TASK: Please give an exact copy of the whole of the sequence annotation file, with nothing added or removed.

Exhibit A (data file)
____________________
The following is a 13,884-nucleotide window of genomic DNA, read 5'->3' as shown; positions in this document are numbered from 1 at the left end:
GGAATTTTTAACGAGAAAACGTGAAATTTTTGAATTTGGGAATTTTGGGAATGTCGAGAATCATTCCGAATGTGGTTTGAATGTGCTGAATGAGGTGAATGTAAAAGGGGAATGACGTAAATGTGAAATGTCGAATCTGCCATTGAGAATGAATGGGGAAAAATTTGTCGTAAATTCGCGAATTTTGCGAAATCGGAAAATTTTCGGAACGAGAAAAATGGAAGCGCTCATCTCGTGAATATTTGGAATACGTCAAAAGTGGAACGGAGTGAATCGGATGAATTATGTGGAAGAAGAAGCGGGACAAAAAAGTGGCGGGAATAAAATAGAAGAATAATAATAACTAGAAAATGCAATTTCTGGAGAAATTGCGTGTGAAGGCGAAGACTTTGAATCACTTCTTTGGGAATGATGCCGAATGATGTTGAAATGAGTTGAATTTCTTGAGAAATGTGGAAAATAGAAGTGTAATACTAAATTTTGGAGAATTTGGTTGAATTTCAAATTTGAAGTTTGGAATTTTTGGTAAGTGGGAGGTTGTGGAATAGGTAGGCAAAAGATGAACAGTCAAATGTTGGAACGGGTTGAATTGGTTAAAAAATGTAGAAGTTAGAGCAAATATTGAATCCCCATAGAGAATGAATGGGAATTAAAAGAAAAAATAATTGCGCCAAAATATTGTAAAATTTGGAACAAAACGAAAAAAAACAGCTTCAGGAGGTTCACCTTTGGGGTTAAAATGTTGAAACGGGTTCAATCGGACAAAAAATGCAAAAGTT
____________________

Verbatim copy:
The following is a 13,884-nucleotide window of genomic DNA, read 5'->3' as shown; positions in this document are numbered from 1 at the left end:
GGAATTTTTAACGAGAAAACGTGAAATTTTTGAATTTGGGAATTTTGGGAATGTCGAGAATCATTCCGAATGTGGTTTGAATGTGCTGAATGAGGTGAATGTAAAAGGGGAATGACGTAAATGTGAAATGTCGAATCTGCCATTGAGAATGAATGGGGAAAAATTTGTCGTAAATTCGCGAATTTTGCGAAATCGGAAAATTTTCGGAACGAGAAAAATGGAAGCGCTCATCTCGTGAATATTTGGAATACGTCAAAAGTGGAACGGAGTGAATCGGATGAATTATGTGGAAGAAGAAGCGGGACAAAAAAGTGGCGGGAATAAAATAGAAGAATAATAATAACTAGAAAATGCAATTTCTGGAGAAATTGCGTGTGAAGGCGAAGACTTTGAATCACTTCTTTGGGAATGATGCCGAATGATGTTGAAATGAGTTGAATTTCTTGAGAAATGTGGAAAATAGAAGTGTAATACTAAATTTTGGAGAATTTGGTTGAATTTCAAATTTGAAGTTTGGAATTTTTGGTAAGTGGGAGGTTGTGGAATAGGTAGGCAAAAGATGAACAGTCAAATGTTGGAACGGGTTGAATTGGTTAAAAAATGTAGAAGTTAGAGCAAATATTGAATCCCCATAGAGAATGAATGGGAATTAAAAGAAAAAATAATTGCGCCAAAATATTGTAAAATTTGGAACAAAACGAAAAAAAACAGCTTCAGGAGGTTCACCTTTGGGGTTAAAATGTTGAAACGGGTTCAATCGGACAAAAAATGCAAAAGTT